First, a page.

Karly had visited the Secret Garden Tea Rooms several times and loved the shabby chic feel and beautiful garden area. It’s intimate, cosy and welcoming – and better still, bespoke. Together with the venue, we developed a culinary plan in the months leading up to our garden wedding. We skipped the set tables and went for a more laid-back atmosphere. This wasn’t a traditional canapé and grilled chicken main kind of gig – apart from maybe the Pimm’s and champagne on arrival to the reception. Instead, we had Tex-Mex nacho canapés, deep south BBQ, ice cream from the parlour next door, and cheese on toast at the end of the night. We had lots of wine and ordered two kegs of beer for all our guests to enjoy.
We hired vintage games for the marquee in the garden. It was supposed to be the kids’ area but the adults enjoyed it just as much! The games included hook-a-duck, tin can alley, hoops and so on. We set out activity packs and crayons for all the children, but they didn’t touch any of the clipboards we made as they were too busy having fun with all these games.
My mum made an epic three-tiered naked sponge cake adorned with fruits and flowers, and my sister-in-law made butterfly wedding cupcakes. We made our own candy bar instead of hiring one.
Lucy sang two sets of songs that we had chosen. Our first dance was Turning Pages by Sleeping At Last from Twilight, which Karly especially loved. Lucy’s partner DJ’d for the rest of the night. Karly and her family danced to Irish music as the night progressed and the dance floor was buzzing with laughter and fun.
The patry finished at midnight, but we’d hired a bar in the town with bottles to keep the party going. I was somewhat surprised when, at 2.30am, a big group of us decided to continue the night in a basement nightclub with Karly still wearing her wedding dress (which she ruined in there!). We got in for free and got given a bottle of champagne. I don’t think the clubbers knew if it was a joke or the real deal. At first, I thought we had plausible deniability it ever happened, but the next day a Facebook video confirmed we’d definitely stayed out too late. We really didn’t want the day to end – it goes by so fast and we weren’t ready to finish the partying with friends and family.
One night after the wedding we packed and set off for our three-week honeymoon in Costa Rica. We really hadn’t had time for the wedding day to sink in, and before we knew it we had upgraded and were sipping champagne at 35,000 feet. Our honeymoon was an epic voyage through breathtaking Central American terra firma. It was like no other place we’d ever visited. From luxury spas to hiking through the rainy jungle at night, we experienced total relaxation one minute, and intense thrills the next. We ticked off a lot of extreme activities like white water rafting and zip wiring high up in the sky above the jungle. We’re not ones for sitting still on a beach, so we made the most of Costa Rica, travelling to five different areas, from volcanoes to turtle beaches. On the way back from Costa Rica, we stopped in Atlanta to see my old boss who had just been at our wedding. It was a great end to our trip.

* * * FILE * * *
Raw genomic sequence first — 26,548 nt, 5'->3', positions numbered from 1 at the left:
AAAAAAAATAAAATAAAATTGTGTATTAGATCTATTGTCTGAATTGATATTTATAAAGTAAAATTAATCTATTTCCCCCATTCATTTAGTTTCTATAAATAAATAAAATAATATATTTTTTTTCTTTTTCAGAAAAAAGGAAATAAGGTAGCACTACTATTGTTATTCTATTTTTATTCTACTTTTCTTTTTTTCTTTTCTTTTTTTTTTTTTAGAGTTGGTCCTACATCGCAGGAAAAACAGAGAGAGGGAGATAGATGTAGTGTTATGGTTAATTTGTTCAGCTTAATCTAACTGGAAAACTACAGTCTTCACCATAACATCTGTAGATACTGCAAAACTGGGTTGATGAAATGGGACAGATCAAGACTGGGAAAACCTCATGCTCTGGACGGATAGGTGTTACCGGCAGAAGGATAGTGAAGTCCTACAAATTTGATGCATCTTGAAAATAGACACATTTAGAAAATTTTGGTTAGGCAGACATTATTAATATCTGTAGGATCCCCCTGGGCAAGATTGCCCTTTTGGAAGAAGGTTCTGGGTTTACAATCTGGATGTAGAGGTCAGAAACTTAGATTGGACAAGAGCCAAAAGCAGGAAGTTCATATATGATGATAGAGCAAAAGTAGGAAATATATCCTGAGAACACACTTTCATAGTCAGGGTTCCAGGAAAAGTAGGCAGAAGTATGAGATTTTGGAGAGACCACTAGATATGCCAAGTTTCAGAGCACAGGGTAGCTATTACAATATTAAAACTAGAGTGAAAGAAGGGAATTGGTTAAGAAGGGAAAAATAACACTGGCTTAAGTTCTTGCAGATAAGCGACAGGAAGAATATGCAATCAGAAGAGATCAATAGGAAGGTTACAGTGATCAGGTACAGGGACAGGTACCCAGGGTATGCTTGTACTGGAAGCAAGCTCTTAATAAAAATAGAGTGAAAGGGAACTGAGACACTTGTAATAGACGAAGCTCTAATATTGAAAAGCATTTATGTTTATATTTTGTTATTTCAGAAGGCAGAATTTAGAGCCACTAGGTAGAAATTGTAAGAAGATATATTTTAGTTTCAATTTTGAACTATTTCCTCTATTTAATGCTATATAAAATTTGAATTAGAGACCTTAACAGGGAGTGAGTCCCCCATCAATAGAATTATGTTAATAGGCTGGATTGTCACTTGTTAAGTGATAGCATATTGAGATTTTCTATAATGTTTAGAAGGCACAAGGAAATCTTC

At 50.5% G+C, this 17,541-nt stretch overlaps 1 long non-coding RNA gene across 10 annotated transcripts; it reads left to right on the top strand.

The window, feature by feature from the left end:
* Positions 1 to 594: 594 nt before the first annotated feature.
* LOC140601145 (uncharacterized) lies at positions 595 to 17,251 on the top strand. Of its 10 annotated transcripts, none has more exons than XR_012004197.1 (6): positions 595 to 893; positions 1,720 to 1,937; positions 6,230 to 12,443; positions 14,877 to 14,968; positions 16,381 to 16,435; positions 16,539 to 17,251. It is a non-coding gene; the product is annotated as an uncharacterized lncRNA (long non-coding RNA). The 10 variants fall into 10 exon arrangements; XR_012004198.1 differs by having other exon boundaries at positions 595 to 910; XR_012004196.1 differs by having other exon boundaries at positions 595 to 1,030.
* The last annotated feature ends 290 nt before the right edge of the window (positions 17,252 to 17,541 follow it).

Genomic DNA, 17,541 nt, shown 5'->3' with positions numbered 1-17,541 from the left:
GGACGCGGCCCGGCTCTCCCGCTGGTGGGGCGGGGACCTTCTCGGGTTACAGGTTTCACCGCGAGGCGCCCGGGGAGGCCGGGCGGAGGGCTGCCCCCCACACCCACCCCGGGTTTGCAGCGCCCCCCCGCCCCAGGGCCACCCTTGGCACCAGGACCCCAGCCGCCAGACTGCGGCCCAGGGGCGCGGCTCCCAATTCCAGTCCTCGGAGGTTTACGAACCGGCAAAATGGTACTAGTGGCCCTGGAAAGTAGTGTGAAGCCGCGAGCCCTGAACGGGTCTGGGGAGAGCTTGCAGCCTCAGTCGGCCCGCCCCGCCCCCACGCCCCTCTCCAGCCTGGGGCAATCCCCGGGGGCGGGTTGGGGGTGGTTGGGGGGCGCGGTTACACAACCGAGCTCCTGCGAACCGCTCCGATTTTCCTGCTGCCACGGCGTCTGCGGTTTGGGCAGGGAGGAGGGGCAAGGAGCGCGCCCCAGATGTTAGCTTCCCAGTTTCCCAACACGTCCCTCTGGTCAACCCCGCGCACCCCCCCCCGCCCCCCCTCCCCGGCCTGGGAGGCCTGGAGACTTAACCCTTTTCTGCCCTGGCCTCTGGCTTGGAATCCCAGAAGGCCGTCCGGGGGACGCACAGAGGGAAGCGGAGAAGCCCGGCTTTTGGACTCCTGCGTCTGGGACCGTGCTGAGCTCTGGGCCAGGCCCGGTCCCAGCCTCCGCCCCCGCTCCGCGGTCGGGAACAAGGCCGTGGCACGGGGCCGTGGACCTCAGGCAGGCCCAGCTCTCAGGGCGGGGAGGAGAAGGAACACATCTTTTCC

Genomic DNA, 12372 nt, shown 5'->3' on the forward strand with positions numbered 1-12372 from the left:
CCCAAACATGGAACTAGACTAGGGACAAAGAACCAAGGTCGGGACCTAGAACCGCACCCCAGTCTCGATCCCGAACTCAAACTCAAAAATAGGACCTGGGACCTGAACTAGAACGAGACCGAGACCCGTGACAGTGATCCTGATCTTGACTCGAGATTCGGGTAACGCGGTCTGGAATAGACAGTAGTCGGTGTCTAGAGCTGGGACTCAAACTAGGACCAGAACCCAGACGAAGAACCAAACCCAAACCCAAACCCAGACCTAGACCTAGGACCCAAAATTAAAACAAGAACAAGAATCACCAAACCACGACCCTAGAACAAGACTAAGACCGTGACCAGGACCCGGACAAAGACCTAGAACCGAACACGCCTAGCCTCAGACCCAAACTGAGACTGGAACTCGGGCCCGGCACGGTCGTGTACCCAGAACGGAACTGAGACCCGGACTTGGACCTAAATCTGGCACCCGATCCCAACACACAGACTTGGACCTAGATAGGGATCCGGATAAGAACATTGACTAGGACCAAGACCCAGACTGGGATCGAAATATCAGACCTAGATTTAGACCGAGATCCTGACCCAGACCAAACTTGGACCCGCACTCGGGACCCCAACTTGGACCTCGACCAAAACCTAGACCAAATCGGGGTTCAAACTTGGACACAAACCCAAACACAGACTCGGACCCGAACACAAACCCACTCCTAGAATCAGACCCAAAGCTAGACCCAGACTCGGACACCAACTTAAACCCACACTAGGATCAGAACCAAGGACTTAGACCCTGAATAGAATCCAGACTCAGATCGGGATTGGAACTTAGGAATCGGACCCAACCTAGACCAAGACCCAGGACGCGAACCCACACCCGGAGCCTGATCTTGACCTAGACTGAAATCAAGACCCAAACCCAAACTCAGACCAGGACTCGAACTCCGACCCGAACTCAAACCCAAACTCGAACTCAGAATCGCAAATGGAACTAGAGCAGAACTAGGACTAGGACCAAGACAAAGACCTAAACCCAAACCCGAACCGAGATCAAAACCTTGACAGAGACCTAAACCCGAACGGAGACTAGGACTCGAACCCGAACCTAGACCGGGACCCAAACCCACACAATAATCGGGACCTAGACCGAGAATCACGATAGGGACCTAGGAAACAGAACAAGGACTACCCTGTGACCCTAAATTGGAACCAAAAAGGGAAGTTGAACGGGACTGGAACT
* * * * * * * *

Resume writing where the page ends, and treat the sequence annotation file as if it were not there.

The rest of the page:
When we started wedding planning we really didn’t have budget for everything we wanted. We thought we could film the wedding ourselves as I had for Karly’s sister. Between our friends we’d hoped for some good snaps. We were lucky to have two talented photographers help us on the day – Tony Smith and Joseph Fung. They have visited our venues ahead of schedule and paid due diligence. But ultimately, a seasoned professional photographer with all the right equipment might have taken our photos to the next level. The filming went out the window on the day (it was just too much to manage), so again, a videographer would have been a great addition.
My advice to other couples would be to start wedding planning early and to put everything on a computer where you can share it and pick it up anywhere. We had a Trello board to project manage our wedding.”